100 Years Ago in Warren: Potato thief

This ad for the IHC Manure Spreader ran in the Warren and Barrington Gazette this week in September 1912. This ad for the IHC Manure Spreader ran in the Warren and Barrington Gazette this week in September 1912.

This ad for the IHC Manure Spreader ran in the Warren and Barrington Gazette this week in September 1912.

Taken from the pages of the Warren and Barrington Gazette this week in August September 1912:
Whoops
Two bag boys at the Warren Mfg. Co. plant got to fooling on Wednesday morning, when they were supposed to have been at work. As a result one of them is lying in Dr. Hall’s hospital and the other is doing some tall worrying. Max Stadler, whose father is employed as crossing tender at the SOuth Main street crossing during the night and who lives on Water street, and J. Dyoranski, whose father is a common laborer at the mill, were having a few moments of good time in the midst of work when Dyoranski said to Stadler, “You see how sharp the point of my knife is.” He raised the common, ordinary knife which he had in his hand and open, and made a lunge for Stadler. He either misjudged the distance or struck harder than he intended. Stadler was but thinly dressed on account of the heat in the room where he works, and the knife was sharp enough and the blow had a sufficient force, to pierce the boy’s clothing and enter the abdomen.
Streets not safe
It has evidently reached the point where it is not safe for a woman to go on the streets of the town unattended, after dark. It seems a shame if it is the case, which it certainly seems to be. More than ever are there being drawn to the community a lot of undesirables, who will not hesitate nor stop at anything. In the case in hand, there could have been no motive except that for which lynching is the attendant remedy in the south. The young lady does not seek notoriety or like it, that this event has caused. And it is only taht it may be a warning to such villains, that the people of the town are ready to cope with them, that any publication of the affair is made. Saturday evening about 8.30 Miss Emma Bosworth was on her way home form the office of the Tanner Ice company where she is employed and her father, Council President Walter S. Bosworth, to whom she had telephoned, was on the way to meet her. She went out Market street and when she reached Burlingham’s lane, hearing a strange noise, she turned to see where it came from. As she did so a man jumped up behind her and grabbed her.She was so startled at first that she did not know what to do. They were directly under an electric light. She recovered her wits in a moment and began to scream vigorously. Her father, although some distance away and on his wheel heard her and so too did a man from a nearby house. As the ruffian grabbed her the second time she screamed again. Seeing that her cries for help had aroused the neighborhood, he let her go and ran as fast as he could.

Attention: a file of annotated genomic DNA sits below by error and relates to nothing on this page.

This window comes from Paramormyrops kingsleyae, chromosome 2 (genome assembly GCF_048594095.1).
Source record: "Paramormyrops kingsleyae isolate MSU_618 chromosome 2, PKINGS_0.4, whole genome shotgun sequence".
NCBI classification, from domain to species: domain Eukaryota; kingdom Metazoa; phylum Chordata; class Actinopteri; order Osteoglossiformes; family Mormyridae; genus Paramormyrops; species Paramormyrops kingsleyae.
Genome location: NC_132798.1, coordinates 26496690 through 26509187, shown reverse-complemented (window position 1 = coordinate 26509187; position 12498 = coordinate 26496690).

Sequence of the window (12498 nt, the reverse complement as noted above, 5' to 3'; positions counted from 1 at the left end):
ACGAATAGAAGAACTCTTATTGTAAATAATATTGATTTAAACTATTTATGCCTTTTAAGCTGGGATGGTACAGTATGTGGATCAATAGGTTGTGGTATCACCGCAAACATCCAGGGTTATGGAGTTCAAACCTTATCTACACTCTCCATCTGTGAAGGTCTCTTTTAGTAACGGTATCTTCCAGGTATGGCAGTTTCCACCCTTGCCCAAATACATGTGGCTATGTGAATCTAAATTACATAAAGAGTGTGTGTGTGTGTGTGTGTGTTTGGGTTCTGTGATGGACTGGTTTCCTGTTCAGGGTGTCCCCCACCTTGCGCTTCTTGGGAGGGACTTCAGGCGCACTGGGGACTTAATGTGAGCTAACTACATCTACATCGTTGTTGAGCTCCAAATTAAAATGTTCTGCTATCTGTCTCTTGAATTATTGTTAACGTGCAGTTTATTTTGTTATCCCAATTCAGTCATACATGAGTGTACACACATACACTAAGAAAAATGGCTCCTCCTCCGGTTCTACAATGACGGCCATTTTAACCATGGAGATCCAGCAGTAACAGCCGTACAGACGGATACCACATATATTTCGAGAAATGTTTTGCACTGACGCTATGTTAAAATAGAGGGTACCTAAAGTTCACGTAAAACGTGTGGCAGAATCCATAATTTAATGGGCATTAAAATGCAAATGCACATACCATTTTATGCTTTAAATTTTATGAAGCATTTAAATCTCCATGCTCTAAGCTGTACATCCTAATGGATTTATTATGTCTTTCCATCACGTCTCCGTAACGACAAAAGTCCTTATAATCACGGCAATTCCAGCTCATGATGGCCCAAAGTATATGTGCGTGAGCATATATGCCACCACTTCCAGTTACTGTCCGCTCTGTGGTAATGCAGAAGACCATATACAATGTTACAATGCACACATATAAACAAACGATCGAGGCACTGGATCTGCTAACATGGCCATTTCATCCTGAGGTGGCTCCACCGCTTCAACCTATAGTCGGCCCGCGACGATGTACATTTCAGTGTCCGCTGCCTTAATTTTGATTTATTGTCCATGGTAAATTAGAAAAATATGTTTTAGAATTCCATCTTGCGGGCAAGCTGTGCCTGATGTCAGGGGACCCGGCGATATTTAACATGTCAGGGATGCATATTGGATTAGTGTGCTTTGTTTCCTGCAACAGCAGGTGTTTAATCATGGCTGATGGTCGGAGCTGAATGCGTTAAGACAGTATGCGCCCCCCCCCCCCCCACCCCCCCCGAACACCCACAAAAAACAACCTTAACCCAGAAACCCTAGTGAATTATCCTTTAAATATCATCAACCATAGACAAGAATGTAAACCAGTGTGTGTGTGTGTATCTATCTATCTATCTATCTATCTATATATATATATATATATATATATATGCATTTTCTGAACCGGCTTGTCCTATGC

Potato thief
Officer Hull picked up a man about 2 o’clock Saturday morning, digging potatoes in the garden of an east Warren resident. The officer thought he did not recognize the man so assiduously at work as the owner of the place and thought he would stop over and question him. He did not get much satisfaction and so took him along with him until the time was ripe when the man with the hoe could give some intelligible account of himself. Finally, after being locked up for a while he consented to offer that his name was Wilmarth and that he hailed form Riverside. The officer thought he ought to have the privilege of telling the judge about his potato expedition in East Warren, so later in the day Clerk Lonergan was called into the case and heard what the fellow had to say. Clerk Lonergan decided after reviewing the situation, that the man might have a better opportunity to do plain farming where the inconvenience would not be so great to the neighborhood do the East. Wilmarth was arraigned and pleaded guilty to the charge of vagrancy. Thereupon he was sentenced to six months in the state work house. Wilmarth will no longer be troubled with his neighbor’s difficulties. A hill of potatoes will no longer look good to him. When he gets out he will probably think twice before he digs in another man’s pasture.

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